Top 10 Reasons Why I Homeschool: #11

I just have to add another reason to my "Top 10 Reasons Why I Homeschool" list. 


I was reading a wonderful post (you go, Dippy!) the other day on JenIG’s GREAT blog about her son finally starting to read.  It reminded me of yet another reason why I homeschool.

Reason #11:  Homeschooled kids don’t get put into the "dumb" reading group or get "labeled" just because they aren’t ready to read by the age of 6. 


My firstborn was a natural learner…the kind that could learn in a room with no windows or doors.  The kind that makes you think you’re a REALLY great teacher…heck, they’ll probably be calling you to speak at a homeschool convention soon!


My second born reduced my lofty view of myself to something akin to dirt.


#2 has a late birthday, so she was almost 6 when she started kindergarten.  I expected her to be reading Shakespeare by Christmas.  By Christmas, she wasn’t reading Hop on Pop….or anything!  But I wasn’t too concerned…after all, she was only in Kindergarten.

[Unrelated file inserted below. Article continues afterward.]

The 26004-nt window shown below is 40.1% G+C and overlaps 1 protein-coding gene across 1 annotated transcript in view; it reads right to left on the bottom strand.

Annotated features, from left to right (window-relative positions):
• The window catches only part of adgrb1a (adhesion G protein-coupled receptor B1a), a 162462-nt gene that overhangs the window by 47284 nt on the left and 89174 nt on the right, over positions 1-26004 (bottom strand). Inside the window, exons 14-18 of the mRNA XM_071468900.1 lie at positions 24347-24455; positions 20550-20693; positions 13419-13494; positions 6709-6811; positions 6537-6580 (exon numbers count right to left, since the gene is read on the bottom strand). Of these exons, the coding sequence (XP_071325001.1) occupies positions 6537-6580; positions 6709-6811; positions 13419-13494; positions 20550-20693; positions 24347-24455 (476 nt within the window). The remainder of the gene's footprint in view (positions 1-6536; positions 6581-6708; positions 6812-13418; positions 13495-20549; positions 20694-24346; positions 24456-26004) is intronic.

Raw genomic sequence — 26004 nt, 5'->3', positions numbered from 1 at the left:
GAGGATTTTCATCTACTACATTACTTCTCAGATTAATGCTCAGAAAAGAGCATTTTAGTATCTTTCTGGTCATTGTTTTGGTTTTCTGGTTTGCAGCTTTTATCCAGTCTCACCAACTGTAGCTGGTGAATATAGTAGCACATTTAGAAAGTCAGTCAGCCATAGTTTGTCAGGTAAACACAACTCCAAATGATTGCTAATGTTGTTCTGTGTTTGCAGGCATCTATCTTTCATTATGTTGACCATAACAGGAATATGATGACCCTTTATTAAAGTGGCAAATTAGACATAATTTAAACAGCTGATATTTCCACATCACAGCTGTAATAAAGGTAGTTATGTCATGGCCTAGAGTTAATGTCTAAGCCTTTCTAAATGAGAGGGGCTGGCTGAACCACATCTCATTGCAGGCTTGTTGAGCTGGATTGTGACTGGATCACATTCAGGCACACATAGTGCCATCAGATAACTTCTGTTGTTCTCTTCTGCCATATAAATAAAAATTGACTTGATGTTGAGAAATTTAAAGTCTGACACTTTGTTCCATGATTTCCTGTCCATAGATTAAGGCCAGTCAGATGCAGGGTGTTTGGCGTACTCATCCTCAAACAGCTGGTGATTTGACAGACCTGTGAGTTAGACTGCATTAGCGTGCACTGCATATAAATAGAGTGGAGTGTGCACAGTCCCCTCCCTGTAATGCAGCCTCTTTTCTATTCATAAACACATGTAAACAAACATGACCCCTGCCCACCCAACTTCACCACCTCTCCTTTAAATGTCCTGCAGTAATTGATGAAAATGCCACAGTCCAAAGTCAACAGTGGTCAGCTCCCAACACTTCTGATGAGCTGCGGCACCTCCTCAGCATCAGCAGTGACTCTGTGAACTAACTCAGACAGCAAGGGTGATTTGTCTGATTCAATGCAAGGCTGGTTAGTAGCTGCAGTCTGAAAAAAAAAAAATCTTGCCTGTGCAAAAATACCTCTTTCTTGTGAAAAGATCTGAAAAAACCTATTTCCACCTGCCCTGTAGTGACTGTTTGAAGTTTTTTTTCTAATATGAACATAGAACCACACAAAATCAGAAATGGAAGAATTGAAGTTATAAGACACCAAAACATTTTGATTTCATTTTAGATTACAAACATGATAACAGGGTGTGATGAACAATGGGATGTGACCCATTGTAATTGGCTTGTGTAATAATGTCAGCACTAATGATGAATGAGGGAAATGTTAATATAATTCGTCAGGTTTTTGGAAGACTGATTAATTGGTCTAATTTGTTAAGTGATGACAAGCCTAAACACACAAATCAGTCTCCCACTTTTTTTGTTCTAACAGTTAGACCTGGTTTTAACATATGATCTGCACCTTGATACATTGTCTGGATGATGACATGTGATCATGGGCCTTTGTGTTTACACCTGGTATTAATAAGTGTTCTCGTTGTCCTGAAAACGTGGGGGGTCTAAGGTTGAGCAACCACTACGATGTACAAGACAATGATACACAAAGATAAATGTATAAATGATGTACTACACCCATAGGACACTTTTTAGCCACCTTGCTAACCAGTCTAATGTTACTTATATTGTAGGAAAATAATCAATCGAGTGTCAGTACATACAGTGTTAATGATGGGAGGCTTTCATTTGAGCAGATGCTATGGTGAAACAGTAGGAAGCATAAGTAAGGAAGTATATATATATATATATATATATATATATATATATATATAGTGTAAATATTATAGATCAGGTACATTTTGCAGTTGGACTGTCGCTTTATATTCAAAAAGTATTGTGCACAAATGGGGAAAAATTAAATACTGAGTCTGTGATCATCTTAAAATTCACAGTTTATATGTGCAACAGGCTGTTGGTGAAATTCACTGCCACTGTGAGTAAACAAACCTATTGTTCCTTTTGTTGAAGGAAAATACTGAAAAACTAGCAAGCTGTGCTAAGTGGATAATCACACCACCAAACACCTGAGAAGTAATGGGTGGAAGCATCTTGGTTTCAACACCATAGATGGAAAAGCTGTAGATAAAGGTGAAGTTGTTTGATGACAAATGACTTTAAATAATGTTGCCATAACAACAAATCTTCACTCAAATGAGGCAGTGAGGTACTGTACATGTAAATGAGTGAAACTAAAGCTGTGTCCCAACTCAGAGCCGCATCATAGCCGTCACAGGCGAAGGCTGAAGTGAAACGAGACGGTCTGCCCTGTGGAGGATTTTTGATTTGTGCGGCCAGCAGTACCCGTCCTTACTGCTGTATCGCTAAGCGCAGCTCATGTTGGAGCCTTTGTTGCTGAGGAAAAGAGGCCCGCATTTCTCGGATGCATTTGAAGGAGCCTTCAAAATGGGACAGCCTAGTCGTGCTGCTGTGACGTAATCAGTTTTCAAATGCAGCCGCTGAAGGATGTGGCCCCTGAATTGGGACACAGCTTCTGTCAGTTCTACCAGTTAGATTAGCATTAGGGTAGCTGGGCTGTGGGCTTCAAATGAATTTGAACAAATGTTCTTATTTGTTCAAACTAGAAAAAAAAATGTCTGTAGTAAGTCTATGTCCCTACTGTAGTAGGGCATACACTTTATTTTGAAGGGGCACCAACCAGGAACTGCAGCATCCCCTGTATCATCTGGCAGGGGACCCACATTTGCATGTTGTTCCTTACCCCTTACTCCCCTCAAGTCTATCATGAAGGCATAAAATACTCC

By the end of Kindergarten I began to get a teensy bit concerned.  By the end of 1st grade, panic set in!  Back then (it was the early 90’s) I felt like I was homeschooling in a fishbowl surrounded by hungry cats!  I had something to prove and this child was not helping me prove it!


How silly I was back in those early years.  When she was ready, she started to read…WELL!  By the age of 10, she could read a Nancy Drew book in 2 hours and 36 minutes, give or take a few minutes. 


Which brings me back to Reason #11.  Before becoming a homeschool mom, I was a PS teacher…a special ed teacher.  I KNOW what would have happened to my daughter if she had been in school.  She would probably still be wearing the label.



3 responses

  1. I know you posted this awhile ago – but I was perusing your blog.

    In 4th grade I decided to chuck most of the schooling and focus ONLY ON READING! Blondie struggled with reading and I figured the only way to overcome this was have that as the main focus. We threw in a little math – but that was it. I wanted her to get to the point where she enjoyed reading – she WANTED to enjoy reading. I took her to Barnes and Noble and told her to pick out any book she wanted. She started with the Magic Treehouse. She liked it. I promised to buy her one each week if she could read it. By October I had to tell her I would only buy her one a week. By the end of winter she had read 32 of them. She now loves to read.

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